Friday, January 27, 2023 Jan 27, 2023
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What Happened to the Dallas Morning News?

Dallas’ daily newspaper has become a shadow of its former self. But it didn’t have to be this way.
By Ed Bark |
photography by Elizabeth Lavin

Can the Dallas Morning News survive for another five years? Or is that being way too optimistic?

Such questions seemed out of the question after the fall 2004 layoffs, which claimed 65 newsroom staffers. And they still seemed far-fetched when this writer and more than 100 other editorial employees took company-offered buyouts in the fall of 2006.

We didn’t doubt that The News would be further diminished journalistically. How could it not be? But surely the paper would survive, even if it someday transitioned fully from doorsteps and vending boxes to computer screens alone.

There have been two more rounds of layoffs since then, the latest in April. Times obviously have changed—and in a hurry. The recent, rapid demises of the longstanding Rocky Mountain News and Seattle Post-Intelligencer were big jolts to the newspaper eco-system. Numerous other newspapers are either in bankruptcy or being ordered to downsize or die. A debilitating economy has made everything almost immeasurably worse.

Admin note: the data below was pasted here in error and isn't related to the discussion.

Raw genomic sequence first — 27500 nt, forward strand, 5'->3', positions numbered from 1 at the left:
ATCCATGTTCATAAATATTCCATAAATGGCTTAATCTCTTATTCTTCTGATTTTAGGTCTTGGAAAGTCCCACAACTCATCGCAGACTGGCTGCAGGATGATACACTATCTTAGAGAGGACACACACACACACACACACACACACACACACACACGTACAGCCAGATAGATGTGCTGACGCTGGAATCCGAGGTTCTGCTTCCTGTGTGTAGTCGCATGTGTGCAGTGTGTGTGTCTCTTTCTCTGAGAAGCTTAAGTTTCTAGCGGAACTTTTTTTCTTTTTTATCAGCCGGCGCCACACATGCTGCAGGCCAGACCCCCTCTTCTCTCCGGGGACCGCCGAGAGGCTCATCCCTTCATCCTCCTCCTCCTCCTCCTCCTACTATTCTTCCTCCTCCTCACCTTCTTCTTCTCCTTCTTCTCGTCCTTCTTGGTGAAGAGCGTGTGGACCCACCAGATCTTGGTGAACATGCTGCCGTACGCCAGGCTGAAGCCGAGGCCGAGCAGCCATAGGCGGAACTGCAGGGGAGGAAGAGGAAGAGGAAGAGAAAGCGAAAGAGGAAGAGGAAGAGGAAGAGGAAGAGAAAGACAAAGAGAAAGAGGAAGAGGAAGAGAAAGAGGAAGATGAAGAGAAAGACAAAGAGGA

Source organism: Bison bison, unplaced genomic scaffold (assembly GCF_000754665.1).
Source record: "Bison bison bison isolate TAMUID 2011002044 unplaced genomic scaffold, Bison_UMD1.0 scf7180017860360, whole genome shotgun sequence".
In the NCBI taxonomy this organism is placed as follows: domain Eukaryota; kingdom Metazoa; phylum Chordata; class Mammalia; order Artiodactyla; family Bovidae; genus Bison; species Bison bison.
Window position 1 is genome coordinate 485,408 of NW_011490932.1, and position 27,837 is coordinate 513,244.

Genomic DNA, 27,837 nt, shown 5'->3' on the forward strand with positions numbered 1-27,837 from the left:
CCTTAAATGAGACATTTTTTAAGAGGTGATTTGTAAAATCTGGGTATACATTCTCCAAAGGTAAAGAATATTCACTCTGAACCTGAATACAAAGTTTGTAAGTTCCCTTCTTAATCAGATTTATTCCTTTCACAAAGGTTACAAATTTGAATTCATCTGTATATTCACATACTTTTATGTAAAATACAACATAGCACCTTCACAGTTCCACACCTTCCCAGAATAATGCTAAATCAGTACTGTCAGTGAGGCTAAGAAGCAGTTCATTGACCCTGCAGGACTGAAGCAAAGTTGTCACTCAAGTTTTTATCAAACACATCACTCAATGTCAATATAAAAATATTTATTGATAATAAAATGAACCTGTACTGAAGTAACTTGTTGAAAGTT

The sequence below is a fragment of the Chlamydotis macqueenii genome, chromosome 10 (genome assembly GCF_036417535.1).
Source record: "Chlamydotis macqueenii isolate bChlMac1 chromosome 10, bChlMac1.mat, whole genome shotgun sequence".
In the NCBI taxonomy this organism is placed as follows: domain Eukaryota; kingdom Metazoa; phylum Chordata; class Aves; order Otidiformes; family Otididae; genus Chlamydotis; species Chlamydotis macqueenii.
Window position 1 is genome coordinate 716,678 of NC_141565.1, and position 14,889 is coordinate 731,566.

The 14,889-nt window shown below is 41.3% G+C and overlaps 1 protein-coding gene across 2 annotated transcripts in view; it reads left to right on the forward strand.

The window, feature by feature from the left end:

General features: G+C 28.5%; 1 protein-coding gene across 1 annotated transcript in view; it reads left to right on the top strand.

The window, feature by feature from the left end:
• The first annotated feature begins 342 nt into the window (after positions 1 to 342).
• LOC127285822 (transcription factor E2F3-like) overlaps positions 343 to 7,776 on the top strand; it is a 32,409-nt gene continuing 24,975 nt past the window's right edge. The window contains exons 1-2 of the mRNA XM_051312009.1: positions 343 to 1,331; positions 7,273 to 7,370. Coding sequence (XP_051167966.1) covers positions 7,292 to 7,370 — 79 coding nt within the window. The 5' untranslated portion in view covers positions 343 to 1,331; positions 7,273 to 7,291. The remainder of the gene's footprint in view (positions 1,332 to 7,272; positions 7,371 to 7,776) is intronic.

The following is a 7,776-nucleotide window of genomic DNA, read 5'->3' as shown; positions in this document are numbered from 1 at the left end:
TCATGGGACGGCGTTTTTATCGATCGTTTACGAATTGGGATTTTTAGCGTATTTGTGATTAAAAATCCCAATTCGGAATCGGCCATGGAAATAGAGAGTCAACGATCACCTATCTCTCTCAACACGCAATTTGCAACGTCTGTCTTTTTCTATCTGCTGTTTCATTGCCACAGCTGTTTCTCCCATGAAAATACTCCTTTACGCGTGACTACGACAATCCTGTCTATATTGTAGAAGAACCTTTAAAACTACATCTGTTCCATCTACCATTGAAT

And this is nearly five years after James M. Moroney III, publisher of The News, gathered staffers at the Dallas Convention Center to outline a “perfect storm” of economic woes that, in his view, made those 2004 layoffs necessary.

Could some of this have been averted, or at least slowed to a crawl? Where did The News go wrong? Or is there a certain inevitability to the downfall of the so-called dinosaur newspaper in tandem with the rise of the seemingly impregnable Internet?

The views here aren’t from a top-down CEO perch, admittedly. Instead they’re drawn from some of what I witnessed during almost 27 years at The News, most of them as the paper’s TV critic. So subtract the C, substitute a P and add an N at the end. This then, is the PEON perspective, which every good CEO should appreciate.